‘Behind The Scenes’
For our new ‘Behind The Scenes’ series, we interview those that find art, champion art, and talk about art. These influencers, whether it be art critics, independent curators or writers, gallery or museum directors, are paramount in how we go forward in the ever-changing dialogue between artists and the world.
Who are they? What do they do? How do they think? And what are they working on? These are a few questions we plan on asking our contemporaries.
Our first conversation for ‘Behind The Scenes’ is with famed child actor and independent writer / curator / social media raconteur Gideon Jacobs. Gideon writes for a handful of publications like The New Yorker, The Paris Review, The New York Review of Books, Vice, and many more. As the previous creative director of Magnum Photos, Gideon has worked alongside some of the most influential Photographers of the 20th and 21st century. As a close follower of Gideon, I can say he’s always trying to push the boundaries of social media, how we tell stories, and the recipe for a good art review.
Courtesy of Gideon
William – Can you tell us about your day-to-day existence as a Writer, Curator, and Editor? How did you come to where you are now?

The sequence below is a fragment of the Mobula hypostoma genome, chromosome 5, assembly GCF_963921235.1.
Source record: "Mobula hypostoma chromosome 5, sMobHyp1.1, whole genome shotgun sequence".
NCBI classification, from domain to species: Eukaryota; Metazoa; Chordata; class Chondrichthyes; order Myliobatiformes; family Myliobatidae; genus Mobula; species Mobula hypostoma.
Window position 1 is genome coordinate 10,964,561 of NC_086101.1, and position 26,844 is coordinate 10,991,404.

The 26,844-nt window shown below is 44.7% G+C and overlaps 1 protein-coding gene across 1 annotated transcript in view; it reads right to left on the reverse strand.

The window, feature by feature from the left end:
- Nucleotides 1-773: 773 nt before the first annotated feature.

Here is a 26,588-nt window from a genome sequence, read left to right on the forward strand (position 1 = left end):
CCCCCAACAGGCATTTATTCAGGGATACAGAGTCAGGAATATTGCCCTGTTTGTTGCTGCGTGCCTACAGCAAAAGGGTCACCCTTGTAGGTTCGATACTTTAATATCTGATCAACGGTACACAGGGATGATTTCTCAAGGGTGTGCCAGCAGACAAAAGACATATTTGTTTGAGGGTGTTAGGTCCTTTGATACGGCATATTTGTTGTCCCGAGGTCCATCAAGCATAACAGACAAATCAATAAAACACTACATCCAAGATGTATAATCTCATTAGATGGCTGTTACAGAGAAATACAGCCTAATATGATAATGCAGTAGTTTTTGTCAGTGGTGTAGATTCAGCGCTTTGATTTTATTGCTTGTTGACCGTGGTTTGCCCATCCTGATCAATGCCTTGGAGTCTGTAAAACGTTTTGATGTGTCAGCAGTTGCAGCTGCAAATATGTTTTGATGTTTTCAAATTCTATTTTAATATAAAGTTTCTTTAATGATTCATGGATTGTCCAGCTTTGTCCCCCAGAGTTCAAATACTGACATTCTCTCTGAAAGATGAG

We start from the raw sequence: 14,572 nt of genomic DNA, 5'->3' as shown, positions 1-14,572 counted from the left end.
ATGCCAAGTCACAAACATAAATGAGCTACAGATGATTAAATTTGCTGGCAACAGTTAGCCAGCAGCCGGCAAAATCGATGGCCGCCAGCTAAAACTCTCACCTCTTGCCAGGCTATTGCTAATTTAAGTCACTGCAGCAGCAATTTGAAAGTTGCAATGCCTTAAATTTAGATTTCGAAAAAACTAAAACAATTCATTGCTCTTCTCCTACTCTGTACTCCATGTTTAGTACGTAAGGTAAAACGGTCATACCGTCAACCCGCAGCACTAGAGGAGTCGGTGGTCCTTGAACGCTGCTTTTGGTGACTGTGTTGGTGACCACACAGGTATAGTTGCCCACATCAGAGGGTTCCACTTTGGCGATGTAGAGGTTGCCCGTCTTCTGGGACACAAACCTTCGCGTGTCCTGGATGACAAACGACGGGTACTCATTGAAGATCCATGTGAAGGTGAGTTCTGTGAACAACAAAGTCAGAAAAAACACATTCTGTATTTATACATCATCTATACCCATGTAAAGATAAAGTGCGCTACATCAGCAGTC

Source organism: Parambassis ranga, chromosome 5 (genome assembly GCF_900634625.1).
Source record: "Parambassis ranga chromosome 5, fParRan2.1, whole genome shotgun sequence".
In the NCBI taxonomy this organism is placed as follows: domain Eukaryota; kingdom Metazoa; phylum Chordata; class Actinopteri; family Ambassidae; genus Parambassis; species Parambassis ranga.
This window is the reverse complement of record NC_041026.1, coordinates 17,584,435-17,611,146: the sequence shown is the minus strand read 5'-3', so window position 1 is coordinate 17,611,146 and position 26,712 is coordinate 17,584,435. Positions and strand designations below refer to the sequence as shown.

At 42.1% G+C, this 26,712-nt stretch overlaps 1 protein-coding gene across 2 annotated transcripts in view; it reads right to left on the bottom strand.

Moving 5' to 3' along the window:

Gideon – I hate to begin with a perfunctory “long story short,” but feels unavoidable here: long story short is that I ended up working at Magnum Photos after college, producing projects, helping them enter the realm of self-funded/self-published endeavors. But maybe what’s important to explain is that, on day one, it was clear that I’d landed at an organization that was, in spite of its incredible history, somewhat starved for new energy and ideas. So, like the young, intrepid, bright-eyed fool I was, I wrote a memo to the CEO at the time that laid out a handful of actions I thought we needed to take ASAP, and told him that I would execute all of them myself if he let me. Nothing in that memo was rocket science—you might have a good laugh when I tell you that one of the things on the list was, “Create an Instagram”—so he gave me the green light. I spent the next three years fighting the good fight, taking on more and more responsibility, and they rewarded me by naming me Creative Director, which was sort of a catch-all title that allowed me to move freely within the company. I did that for a year or so and then somewhat impulsively quit because, as I told the photographers in my farewell address, while I loved helping them make their work, it was time for me to make my own work, to be more like them. Now my days are spent sitting in my garage-turned-studio, writing in the editorial sphere (The New York Review of Books, The LA Review of Books, The New Yorker, The Paris Review, BOMB, VICE, others), writing in a more artistic/performative capacity (maybe see this project I did at LaGuardia Airport w/ artist and friend Lexie Smith, or my somewhat tongue-in-cheek cross country road trip taken entirely on Instagram), and consulting/copywriting to pay the bills. Wow, I’m only now realizing that when people say “long story short,” they are usually just giving themselves permission to tell a really long fucking story.